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One of the better superhero films of recent times
GIRL power reigns supreme in Wonder Woman, the newest entry in the summer superhero stakes - and one that offers enough in terms of narrative, action and entertainment value to meet viewer expectations.
With a female warrior in the protagonist's role and a woman in the director's chair, the film is also a pleasant departure from the usual male-dominated fare in the crowded comic book-hero genre.
Best of all, Gal Gadot is mighty convincing as the raven-haired title character, displaying all the qualities required of an Amazonian princess and daughter of Zeus: a fine physical specimen with the will, courage and special powers to defeat a formidable enemy. She also wields a cool-looking golden lasso and yeah, that shorts-and-bustier, bracelet-and-tiara combo doesn't hurt either.
Diana of Themyscira made her debut in DC Comics in 1941 and Wonder Woman is an origins tale that stays close to her comic book roots. Clocking in at a lengthy 140 minutes, the film, directed by Patty Jenkins and written by Allan Heinberg, spends significant time on her youth, training under the watchful eye of her aunt General Antiope (Robin Wright). The scenes are vaguely reminiscent of the regimen at Shaolin Temple - only with better-looking trainees and slightly more impressive scenery.
Diana's mother Hippolyta (Connie Nielsen) is reluctant for her to reach her full potential as that will attract the attention of Ares, the God of War and the primary villain of the piece. She's also wary of her daughter interacting with members of the opposite sex, warning: "Be careful in the world of men, Diana - they do not deserve you."
Right on cue, US Army pilot Steve Trevor (Chris Pine) crashes the Amazon party - ditching in the sea off Themyscira, only to be rescued by Diana. His tales of war and suffering (events take place in 1918 towards the end of World War I) and the German Army's impending use of a chemical weapon capable of mass destruction are enough to jolt Diana into action.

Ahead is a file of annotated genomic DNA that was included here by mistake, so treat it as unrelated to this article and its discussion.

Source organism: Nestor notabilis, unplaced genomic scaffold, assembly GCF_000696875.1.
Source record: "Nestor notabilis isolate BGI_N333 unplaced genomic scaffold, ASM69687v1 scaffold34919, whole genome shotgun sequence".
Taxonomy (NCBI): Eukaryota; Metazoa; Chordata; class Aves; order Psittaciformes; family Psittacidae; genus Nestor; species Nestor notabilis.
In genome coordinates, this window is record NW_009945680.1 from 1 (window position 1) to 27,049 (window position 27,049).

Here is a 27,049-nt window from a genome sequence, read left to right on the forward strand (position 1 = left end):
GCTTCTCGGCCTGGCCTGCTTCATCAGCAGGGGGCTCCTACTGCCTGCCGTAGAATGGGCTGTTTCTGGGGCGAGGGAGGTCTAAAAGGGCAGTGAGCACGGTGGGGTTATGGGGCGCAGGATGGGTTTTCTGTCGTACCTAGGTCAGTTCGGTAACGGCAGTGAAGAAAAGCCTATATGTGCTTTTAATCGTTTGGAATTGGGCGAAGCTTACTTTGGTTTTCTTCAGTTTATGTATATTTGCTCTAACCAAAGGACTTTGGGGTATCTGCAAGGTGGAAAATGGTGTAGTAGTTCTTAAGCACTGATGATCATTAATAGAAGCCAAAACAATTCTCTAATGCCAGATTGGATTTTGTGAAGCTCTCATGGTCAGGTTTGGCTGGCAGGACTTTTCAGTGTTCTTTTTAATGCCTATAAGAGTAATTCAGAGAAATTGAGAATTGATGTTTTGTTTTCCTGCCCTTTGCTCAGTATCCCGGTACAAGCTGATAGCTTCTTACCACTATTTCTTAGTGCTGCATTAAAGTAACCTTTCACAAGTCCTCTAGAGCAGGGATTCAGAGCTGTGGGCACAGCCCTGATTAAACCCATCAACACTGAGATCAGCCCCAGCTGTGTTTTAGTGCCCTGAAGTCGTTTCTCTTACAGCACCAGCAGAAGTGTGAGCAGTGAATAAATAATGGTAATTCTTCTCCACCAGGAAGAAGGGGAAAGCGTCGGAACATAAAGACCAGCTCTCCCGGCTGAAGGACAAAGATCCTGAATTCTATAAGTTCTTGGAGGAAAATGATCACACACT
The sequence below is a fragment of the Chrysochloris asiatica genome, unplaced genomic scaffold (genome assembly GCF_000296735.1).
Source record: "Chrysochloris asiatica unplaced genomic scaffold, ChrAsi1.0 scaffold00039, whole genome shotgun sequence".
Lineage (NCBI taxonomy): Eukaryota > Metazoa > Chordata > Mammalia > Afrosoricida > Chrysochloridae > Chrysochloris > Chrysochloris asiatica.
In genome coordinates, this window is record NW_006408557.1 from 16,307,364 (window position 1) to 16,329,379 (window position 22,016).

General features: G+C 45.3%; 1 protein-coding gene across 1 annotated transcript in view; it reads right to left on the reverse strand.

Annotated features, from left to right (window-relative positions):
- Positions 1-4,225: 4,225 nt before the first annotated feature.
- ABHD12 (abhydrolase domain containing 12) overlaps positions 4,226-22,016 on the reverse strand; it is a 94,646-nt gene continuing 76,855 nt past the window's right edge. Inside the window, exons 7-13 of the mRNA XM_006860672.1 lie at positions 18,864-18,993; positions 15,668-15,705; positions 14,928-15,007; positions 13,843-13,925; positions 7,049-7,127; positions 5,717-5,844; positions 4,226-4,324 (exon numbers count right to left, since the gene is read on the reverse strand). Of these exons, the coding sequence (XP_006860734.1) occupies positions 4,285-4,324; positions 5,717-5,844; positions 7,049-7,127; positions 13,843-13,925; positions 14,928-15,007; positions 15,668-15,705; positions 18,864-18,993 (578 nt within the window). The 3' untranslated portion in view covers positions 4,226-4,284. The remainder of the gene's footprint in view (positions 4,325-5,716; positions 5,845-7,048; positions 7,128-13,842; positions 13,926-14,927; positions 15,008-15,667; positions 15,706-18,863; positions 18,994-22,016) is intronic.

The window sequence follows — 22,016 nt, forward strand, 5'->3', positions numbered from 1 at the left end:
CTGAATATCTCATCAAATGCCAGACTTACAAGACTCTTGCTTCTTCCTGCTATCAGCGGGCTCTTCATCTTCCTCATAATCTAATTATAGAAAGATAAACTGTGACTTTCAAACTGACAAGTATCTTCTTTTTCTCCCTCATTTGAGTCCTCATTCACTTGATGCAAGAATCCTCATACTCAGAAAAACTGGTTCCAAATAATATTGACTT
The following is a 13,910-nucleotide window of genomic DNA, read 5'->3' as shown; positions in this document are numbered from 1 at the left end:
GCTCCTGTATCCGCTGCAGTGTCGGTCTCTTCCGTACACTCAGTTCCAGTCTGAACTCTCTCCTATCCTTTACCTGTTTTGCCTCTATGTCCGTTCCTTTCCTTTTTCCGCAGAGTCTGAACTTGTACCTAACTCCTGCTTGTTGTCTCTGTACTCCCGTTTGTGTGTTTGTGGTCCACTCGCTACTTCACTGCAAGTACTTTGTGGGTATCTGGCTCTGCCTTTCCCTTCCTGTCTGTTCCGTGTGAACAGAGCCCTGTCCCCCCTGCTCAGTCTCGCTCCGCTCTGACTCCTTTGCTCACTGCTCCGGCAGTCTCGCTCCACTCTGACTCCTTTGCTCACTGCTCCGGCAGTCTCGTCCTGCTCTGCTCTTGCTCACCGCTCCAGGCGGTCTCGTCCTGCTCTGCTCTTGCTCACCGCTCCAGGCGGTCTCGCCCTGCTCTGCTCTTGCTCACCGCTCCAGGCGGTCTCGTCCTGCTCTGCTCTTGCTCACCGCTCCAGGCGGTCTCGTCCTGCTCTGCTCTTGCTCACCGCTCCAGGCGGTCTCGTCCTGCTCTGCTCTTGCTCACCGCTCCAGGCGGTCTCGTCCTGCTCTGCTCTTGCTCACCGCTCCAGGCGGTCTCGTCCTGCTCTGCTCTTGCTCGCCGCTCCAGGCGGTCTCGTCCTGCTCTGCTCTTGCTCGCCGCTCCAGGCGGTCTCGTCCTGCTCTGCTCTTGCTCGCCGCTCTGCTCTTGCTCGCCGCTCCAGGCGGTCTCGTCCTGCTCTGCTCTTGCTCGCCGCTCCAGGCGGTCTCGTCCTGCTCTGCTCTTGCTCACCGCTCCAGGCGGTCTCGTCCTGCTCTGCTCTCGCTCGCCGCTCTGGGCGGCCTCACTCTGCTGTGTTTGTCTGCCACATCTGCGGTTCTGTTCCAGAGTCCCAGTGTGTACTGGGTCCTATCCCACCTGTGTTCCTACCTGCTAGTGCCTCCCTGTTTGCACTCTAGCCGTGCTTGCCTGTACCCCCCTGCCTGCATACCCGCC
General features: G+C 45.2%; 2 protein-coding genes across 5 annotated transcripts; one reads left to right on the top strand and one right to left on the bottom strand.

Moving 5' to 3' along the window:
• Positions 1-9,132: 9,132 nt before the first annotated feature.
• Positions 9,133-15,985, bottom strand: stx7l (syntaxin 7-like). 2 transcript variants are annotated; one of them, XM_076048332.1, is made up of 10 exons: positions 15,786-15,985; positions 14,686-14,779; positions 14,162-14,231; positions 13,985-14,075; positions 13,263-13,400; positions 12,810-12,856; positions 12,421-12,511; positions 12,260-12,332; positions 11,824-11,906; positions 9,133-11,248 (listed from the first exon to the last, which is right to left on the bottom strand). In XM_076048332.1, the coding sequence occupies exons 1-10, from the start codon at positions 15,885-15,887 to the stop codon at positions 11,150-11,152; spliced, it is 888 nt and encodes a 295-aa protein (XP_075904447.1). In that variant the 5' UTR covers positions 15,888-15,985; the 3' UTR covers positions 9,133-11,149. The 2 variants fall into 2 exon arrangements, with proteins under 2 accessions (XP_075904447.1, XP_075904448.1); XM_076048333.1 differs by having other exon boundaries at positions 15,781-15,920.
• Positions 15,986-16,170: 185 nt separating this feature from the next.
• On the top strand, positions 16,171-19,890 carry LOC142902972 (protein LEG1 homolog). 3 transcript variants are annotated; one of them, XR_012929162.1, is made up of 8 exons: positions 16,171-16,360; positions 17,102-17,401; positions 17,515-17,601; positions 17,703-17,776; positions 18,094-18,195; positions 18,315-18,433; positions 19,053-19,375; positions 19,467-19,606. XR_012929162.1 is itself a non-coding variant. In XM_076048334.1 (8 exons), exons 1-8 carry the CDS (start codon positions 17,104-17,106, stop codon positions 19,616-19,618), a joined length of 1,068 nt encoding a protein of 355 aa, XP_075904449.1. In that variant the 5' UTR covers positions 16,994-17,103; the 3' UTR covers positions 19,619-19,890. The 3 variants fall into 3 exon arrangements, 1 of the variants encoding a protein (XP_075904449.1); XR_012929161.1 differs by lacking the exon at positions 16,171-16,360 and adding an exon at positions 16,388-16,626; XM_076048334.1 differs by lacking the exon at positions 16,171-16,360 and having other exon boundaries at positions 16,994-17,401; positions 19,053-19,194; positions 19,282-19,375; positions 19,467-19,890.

Her naive enthusiasm and total belief in her ability to end the war lead her to leave her idyllic island home for the first time and travel to London with Steve, where she enters the very world that mom warned her against.
Together with Steve and his ragtag team - master of disguise Sameer (Said Taghmaoui), sharpshooter Charlie (Ewen Bremner) and chief procurer Chief (Eugene Brave Rock) - she ventures behind enemy lines on a Mission Improbable to Belgium.
At a weapons plant there, a deadly poison gas has been developed by scientist Dr Maru (Elena Anaya) and will soon be unleashed by General Ludendorff (Danny Huston), who is believed by Diana to be Ares. Kill him and the war will end, she reckons - proving just how much she has to learn about human nature. Along the way, she leads a charge on a machine-gun nest and gets a dancing lesson in a war-torn village.
Diana adds a welcome burst of colour to any situation - and not just because of the costume she wears. Her unique approach to life in the real world, her indefatigable spirit and belief in the triumph of good over evil, and, not least of all, her ability to spank some enemy butt earn her a special place in the superhero pantheon.
Wonder Woman doesn't always hold our attention and the showdown with Ares at the end goes on for way too long but with a sense of humour, romantic interest and kick-ass action at its core, it still qualifies as one of the better superhero films of recent times. The world of men may not deserve her but it's still nice to know that gender doesn't matter when it comes to hero time.